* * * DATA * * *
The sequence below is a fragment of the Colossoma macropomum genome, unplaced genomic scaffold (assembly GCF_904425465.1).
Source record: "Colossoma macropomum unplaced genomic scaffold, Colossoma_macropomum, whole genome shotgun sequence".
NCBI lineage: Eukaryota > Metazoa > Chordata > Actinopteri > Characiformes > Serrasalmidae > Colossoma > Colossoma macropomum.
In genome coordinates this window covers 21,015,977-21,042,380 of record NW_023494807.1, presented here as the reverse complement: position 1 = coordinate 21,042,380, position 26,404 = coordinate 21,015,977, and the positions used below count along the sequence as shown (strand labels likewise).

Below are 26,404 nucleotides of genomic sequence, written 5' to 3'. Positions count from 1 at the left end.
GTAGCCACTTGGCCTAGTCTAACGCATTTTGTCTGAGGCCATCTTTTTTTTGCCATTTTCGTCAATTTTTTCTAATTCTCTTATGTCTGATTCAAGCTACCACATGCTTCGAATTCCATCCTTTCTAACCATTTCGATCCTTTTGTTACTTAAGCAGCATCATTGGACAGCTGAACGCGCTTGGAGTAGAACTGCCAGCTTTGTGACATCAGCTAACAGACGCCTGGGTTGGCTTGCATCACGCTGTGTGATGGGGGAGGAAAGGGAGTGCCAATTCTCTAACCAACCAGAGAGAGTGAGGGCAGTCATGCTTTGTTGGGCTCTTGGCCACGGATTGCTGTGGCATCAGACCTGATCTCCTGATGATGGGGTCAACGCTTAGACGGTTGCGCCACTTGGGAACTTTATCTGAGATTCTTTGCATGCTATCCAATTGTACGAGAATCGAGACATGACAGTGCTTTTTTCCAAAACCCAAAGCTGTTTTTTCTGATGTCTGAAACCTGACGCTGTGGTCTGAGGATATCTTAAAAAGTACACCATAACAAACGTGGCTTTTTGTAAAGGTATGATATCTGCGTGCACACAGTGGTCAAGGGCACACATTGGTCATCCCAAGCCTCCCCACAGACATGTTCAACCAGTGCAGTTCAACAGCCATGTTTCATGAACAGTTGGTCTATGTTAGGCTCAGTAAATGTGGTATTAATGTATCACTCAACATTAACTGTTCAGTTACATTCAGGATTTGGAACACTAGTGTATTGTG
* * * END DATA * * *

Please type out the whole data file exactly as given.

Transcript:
The sequence below is a fragment of the Colossoma macropomum genome, unplaced genomic scaffold (assembly GCF_904425465.1).
Source record: "Colossoma macropomum unplaced genomic scaffold, Colossoma_macropomum, whole genome shotgun sequence".
NCBI lineage: Eukaryota > Metazoa > Chordata > Actinopteri > Characiformes > Serrasalmidae > Colossoma > Colossoma macropomum.
In genome coordinates this window covers 21,015,977-21,042,380 of record NW_023494807.1, presented here as the reverse complement: position 1 = coordinate 21,042,380, position 26,404 = coordinate 21,015,977, and the positions used below count along the sequence as shown (strand labels likewise).

Below are 26,404 nucleotides of genomic sequence, written 5' to 3'. Positions count from 1 at the left end.
GTAGCCACTTGGCCTAGTCTAACGCATTTTGTCTGAGGCCATCTTTTTTTTGCCATTTTCGTCAATTTTTTCTAATTCTCTTATGTCTGATTCAAGCTACCACATGCTTCGAATTCCATCCTTTCTAACCATTTCGATCCTTTTGTTACTTAAGCAGCATCATTGGACAGCTGAACGCGCTTGGAGTAGAACTGCCAGCTTTGTGACATCAGCTAACAGACGCCTGGGTTGGCTTGCATCACGCTGTGTGATGGGGGAGGAAAGGGAGTGCCAATTCTCTAACCAACCAGAGAGAGTGAGGGCAGTCATGCTTTGTTGGGCTCTTGGCCACGGATTGCTGTGGCATCAGACCTGATCTCCTGATGATGGGGTCAACGCTTAGACGGTTGCGCCACTTGGGAACTTTATCTGAGATTCTTTGCATGCTATCCAATTGTACGAGAATCGAGACATGACAGTGCTTTTTTCCAAAACCCAAAGCTGTTTTTTCTGATGTCTGAAACCTGACGCTGTGGTCTGAGGATATCTTAAAAAGTACACCATAACAAACGTGGCTTTTTGTAAAGGTATGATATCTGCGTGCACACAGTGGTCAAGGGCACACATTGGTCATCCCAAGCCTCCCCACAGACATGTTCAACCAGTGCAGTTCAACAGCCATGTTTCATGAACAGTTGGTCTATGTTAGGCTCAGTAAATGTGGTATTAATGTATCACTCAACATTAACTGTTCAGTTACATTCAGGATTTGGAACACTAGTGTATTGTG